This is my country decked in prongs and spikes
barbed-wired from top to bottom, a world black
with the fury and bitter laughter of Haitians.
Haiti without Sunday, at the end of its rope,
a beast of misery to be tamed, a sleeping volcano
without a foreboding alarm to rouse it from the ashes!
— René Depestre
(Trans. by Anita Sagástegui)
Hàïti a la dérive
Voici mon pays garni de dents et de pointes
pays barbelé de pied en cap, monde noir
de la rage et du rire amer des Haïtiens.
Haïti sans dimanche au bout de ses peines,
le grand malheur à dompter, volcan endormi
sans réveil prévu à l’horloge de ses cendres !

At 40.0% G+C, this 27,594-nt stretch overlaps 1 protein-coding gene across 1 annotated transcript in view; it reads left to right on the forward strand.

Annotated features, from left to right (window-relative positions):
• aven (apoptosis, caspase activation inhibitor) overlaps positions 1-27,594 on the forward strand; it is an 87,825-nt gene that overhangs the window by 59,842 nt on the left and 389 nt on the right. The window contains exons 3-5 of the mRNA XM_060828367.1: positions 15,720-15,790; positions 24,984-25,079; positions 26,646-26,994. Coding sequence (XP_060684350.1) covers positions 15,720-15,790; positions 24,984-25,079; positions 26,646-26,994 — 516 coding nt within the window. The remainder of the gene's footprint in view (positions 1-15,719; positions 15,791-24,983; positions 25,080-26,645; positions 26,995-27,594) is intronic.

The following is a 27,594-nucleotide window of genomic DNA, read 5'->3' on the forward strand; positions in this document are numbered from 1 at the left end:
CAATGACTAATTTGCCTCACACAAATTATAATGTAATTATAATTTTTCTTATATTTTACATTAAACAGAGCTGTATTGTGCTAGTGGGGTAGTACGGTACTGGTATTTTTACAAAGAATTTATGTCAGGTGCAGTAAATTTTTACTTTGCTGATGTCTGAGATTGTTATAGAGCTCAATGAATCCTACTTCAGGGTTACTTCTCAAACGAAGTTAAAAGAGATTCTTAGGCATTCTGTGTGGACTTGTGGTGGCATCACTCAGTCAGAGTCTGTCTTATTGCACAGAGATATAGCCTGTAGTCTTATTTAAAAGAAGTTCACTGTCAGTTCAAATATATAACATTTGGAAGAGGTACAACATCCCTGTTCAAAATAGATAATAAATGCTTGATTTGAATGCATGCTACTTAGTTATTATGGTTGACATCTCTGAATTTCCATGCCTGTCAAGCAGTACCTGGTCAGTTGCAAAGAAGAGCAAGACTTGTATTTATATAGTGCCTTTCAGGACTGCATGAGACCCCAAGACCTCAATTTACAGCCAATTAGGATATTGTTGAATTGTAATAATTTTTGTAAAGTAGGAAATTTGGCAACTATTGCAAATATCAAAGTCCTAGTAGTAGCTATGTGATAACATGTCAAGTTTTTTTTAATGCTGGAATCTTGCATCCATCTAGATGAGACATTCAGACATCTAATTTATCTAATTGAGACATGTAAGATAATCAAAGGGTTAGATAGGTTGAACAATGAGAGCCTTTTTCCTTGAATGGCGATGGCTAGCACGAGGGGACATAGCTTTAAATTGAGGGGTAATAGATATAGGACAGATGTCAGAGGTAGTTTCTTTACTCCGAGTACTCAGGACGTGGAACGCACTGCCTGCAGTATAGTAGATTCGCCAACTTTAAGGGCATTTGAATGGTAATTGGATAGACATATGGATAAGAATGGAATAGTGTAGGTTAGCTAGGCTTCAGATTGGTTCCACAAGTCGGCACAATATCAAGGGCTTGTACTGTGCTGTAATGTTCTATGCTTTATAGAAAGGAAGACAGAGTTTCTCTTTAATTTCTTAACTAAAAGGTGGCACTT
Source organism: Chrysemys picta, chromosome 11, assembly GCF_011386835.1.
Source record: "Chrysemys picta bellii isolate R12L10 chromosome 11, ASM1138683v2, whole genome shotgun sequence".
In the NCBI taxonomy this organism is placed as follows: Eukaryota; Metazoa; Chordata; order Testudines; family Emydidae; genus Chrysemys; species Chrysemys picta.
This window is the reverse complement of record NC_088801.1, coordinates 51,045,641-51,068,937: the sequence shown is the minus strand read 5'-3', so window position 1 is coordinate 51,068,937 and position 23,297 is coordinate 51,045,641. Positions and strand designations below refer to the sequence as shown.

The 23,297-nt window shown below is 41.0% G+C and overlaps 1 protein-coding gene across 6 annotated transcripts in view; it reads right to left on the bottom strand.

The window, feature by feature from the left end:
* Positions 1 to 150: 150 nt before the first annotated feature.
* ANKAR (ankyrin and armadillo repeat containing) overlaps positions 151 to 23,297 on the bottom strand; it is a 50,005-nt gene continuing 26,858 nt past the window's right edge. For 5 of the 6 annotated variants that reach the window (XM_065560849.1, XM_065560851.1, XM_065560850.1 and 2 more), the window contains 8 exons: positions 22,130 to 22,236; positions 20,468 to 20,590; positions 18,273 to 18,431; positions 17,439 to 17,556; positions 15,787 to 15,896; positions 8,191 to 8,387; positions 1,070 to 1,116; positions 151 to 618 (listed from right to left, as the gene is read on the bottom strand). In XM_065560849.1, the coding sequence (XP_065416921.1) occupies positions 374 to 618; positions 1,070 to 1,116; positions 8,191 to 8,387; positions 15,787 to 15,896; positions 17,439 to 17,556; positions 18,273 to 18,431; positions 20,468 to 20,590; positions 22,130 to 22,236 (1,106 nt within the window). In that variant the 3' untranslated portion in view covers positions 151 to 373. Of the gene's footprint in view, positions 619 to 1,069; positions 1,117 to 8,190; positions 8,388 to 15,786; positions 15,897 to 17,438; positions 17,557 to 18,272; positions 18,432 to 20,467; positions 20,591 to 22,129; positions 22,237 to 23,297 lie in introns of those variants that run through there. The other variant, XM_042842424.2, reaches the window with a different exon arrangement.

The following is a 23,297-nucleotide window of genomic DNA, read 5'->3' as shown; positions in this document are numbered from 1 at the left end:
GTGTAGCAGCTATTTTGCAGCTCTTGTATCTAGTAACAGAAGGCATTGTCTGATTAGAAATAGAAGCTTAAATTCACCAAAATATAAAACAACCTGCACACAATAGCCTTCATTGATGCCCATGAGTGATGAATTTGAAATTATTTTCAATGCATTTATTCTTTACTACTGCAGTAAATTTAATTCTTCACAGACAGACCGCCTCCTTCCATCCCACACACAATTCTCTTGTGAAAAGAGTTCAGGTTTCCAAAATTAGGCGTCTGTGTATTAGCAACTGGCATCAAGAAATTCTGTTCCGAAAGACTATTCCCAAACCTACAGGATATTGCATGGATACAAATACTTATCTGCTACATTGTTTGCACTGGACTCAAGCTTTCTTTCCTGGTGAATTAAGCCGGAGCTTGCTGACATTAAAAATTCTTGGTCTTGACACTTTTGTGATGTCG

Haitian poet René Depestre published his first book of poems when he was nineteen. After he followed up this success with the publication of an anti-colonial, revolutionary journal, he was imprisoned by the state and subsequently exiled. He moved from country to country for several years, stopping in Paris, Prague, Argentina, and Chile (where he met Pablo Neruda) before returning to Haiti. He hoped to contribute to the nation-building project led by his childhood friend, François Duvalier, but soon distanced himself from Duvalier’s dictatorship. He was forced to again leave Haiti. He moved to Cuba where he had friends in the Communist Party. In 1978, disillusioned with Castro’s state, Depestre left Cuba for France.